Matt Brown stands amid the lush green foliage of a 14,000-square-foot indoor marijuana grow facility and spins his vision of marijuana tourism. It resembles a trip to wine country.
Out-of-state visitors, picked up from the airport in 30-seat passenger limousine buses (on which smoking will be permitted), will disembark in this warehouse district of Denver and receive an all-access tour of the growing operation, which is owned by a friend of Brown’s: The “mother” room, where the clones are born; the grow rooms, where the plants mature; the trim room, where the final product is sliced and diced. Afterward, there might be time for the group to take a pot-cooking class at a nearby cooking school—just so long as they make it to the private facility that’s been rented out in time for the tour’s daily “happy hour,” occurring promptly at 4:20 each afternoon.
This isn’t wishful thinking. Brown is the owner of My420Tours, one of a handful of operations that are launching to cater to all those visitors from out of state (and out of country) hoping to experience for themselves Colorado’s marijuana experiment, which became legal on Jan. 1. He says 4,000 people have signed up to be notified when he announces his first slate of four-day “Colorado Cannabis Sampler” tours, which will cost between $1,200 and $1,400, not including airfare. He’s hoping to appeal to marijuana connoisseurs, rather than just frat boys hoping to get high, since the latter need more chaperoning and tend to break stuff. It’s why, among his themed tours, he’ll be offering a swanky romantic getaway over Valentine’s Day weekend, which will include ballet tickets, a couples’ massage, and a glass-blowing class where people can make wine glasses or personalized bongs, for a per-couple price of $3,000 to $5,000.
Sure, visitors don’t need all this rigmarole to sample Colorado’s pot, but who wouldn’t want an all-access, behind-the-scenes tour of the first place to legalize marijuana? “It’ll be like going to the zoo for the first time as a kid,” says Brown.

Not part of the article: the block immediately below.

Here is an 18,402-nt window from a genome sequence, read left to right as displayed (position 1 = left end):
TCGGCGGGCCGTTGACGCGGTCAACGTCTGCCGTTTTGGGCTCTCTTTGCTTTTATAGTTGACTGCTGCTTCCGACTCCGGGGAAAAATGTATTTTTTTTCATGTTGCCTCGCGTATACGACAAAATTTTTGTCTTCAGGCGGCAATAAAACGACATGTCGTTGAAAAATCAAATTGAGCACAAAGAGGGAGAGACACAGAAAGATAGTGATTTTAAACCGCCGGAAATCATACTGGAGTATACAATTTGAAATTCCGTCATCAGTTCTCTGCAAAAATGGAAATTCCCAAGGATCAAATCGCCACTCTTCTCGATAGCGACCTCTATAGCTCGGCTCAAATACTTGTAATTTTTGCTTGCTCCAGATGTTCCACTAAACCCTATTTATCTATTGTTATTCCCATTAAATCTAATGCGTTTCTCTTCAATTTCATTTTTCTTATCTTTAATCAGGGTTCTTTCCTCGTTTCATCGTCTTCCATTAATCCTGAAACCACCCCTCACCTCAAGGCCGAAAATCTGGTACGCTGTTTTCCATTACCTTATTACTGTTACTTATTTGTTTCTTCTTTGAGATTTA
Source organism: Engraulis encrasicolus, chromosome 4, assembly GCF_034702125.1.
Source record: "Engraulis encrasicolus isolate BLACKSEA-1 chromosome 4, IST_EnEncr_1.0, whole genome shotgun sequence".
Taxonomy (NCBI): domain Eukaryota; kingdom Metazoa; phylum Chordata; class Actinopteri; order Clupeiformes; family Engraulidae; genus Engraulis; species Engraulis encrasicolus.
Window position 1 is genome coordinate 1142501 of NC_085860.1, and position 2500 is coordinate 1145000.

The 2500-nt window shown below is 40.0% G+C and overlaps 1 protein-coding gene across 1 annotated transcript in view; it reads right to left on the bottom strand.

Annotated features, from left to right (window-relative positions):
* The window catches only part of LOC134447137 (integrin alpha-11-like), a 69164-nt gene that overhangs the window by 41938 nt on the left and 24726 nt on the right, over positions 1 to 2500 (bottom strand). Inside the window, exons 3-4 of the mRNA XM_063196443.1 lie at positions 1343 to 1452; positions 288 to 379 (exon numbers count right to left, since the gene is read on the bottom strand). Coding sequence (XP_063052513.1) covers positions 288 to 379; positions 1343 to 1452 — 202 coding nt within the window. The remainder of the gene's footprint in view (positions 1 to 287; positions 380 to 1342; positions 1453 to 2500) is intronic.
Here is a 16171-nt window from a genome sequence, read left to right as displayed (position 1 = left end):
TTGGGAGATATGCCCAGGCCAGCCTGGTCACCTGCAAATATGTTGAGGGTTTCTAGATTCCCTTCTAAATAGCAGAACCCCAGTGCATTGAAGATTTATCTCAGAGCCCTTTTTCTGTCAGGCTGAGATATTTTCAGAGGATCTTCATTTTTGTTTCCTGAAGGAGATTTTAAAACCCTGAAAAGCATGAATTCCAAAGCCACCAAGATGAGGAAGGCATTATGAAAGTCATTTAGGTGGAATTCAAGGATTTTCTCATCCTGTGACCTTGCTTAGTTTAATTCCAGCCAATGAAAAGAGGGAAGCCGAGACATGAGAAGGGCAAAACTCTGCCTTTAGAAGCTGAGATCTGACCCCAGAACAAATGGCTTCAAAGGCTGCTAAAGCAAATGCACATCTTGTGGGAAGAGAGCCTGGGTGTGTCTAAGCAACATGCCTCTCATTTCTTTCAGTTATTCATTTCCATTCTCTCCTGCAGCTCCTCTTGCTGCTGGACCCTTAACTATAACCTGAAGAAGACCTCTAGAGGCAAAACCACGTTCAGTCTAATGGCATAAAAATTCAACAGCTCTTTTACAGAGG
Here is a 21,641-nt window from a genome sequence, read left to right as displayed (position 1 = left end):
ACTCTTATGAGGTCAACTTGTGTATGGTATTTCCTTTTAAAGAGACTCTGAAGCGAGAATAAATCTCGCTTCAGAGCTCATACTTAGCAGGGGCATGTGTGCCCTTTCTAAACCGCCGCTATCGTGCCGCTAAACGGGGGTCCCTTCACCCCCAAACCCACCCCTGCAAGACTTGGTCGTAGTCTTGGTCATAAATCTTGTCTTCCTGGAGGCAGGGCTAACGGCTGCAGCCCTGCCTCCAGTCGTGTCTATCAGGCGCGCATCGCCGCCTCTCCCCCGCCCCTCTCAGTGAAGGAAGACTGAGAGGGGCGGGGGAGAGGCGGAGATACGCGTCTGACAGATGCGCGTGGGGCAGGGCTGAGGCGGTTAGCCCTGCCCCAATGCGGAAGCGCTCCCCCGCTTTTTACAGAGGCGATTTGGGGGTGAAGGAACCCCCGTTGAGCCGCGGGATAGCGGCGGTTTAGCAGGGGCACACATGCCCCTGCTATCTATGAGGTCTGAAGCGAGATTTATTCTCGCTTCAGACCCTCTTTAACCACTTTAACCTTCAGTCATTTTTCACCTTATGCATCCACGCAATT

Brown, a stylish young guy who formerly worked as a college recruiter for Bloomberg and a consultant for Accenture, knows a good business opportunity when he sees one. Unlike the state’s retail marijuana operations, which have to build and staff grow facilities and shops while navigating a state regulatory labyrinth, Brown’s enterprise has very little overhead or oversight. He’s essentially free-riding on a system being built by state regulators and industry stakeholders. So far, he hasn’t bothered with advertising, since extensive media coverage (including this Slate story) has spread word of his venture far and wide. Brown is fond of boasting, “We will make as much profit on a four-day tour as a marijuana dispensary makes selling a patient a year’s worth of pot.”
When it comes to marijuana tourism, there could be a lot of profit to go around. Colorado is already a major tourism destination: In 2012, the state made nearly $17 billion from a record 60 million visitors. In the coming year, let’s assume that a modest 5 percent of those visitors come here to check out the legal marijuana market. That would be 3 million new marijuana consumers, which could translate into a lot of money. The average American tourist spends more than 180 euros, or nearly $250, per person per day in the world’s other major marijuana destination, Amsterdam. And over the last fiscal year, Colorado dispensaries made $329 million in revenue from medical marijuana, while serving just the state’s 113,000 registered marijuana patients.* “These are really exciting statistics,” says Tripp Keber, owner of the marijuana-infused soda company Dixie Elixirs. “There is going to be a huge economic boom.”